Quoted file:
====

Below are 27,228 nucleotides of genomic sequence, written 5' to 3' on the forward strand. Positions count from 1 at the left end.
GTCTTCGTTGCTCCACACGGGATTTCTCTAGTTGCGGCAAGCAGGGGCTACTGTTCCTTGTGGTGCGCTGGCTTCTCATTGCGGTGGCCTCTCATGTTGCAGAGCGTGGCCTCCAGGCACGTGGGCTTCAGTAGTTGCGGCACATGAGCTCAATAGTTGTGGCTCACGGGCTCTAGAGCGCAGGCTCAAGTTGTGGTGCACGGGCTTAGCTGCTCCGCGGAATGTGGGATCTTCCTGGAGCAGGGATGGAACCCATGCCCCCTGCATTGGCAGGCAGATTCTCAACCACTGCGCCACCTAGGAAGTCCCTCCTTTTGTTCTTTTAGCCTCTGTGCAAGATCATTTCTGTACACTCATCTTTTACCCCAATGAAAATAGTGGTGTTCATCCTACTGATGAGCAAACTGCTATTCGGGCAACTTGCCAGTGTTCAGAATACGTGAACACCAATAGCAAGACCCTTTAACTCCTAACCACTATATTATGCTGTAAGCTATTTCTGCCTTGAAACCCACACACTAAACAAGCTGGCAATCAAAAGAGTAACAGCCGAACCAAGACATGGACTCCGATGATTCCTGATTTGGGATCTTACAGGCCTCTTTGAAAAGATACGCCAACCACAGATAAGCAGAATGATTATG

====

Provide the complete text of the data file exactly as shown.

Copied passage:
Below are 27,228 nucleotides of genomic sequence, written 5' to 3' on the forward strand. Positions count from 1 at the left end.
GTCTTCGTTGCTCCACACGGGATTTCTCTAGTTGCGGCAAGCAGGGGCTACTGTTCCTTGTGGTGCGCTGGCTTCTCATTGCGGTGGCCTCTCATGTTGCAGAGCGTGGCCTCCAGGCACGTGGGCTTCAGTAGTTGCGGCACATGAGCTCAATAGTTGTGGCTCACGGGCTCTAGAGCGCAGGCTCAAGTTGTGGTGCACGGGCTTAGCTGCTCCGCGGAATGTGGGATCTTCCTGGAGCAGGGATGGAACCCATGCCCCCTGCATTGGCAGGCAGATTCTCAACCACTGCGCCACCTAGGAAGTCCCTCCTTTTGTTCTTTTAGCCTCTGTGCAAGATCATTTCTGTACACTCATCTTTTACCCCAATGAAAATAGTGGTGTTCATCCTACTGATGAGCAAACTGCTATTCGGGCAACTTGCCAGTGTTCAGAATACGTGAACACCAATAGCAAGACCCTTTAACTCCTAACCACTATATTATGCTGTAAGCTATTTCTGCCTTGAAACCCACACACTAAACAAGCTGGCAATCAAAAGAGTAACAGCCGAACCAAGACATGGACTCCGATGATTCCTGATTTGGGATCTTACAGGCCTCTTTGAAAAGATACGCCAACCACAGATAAGCAGAATGATTATG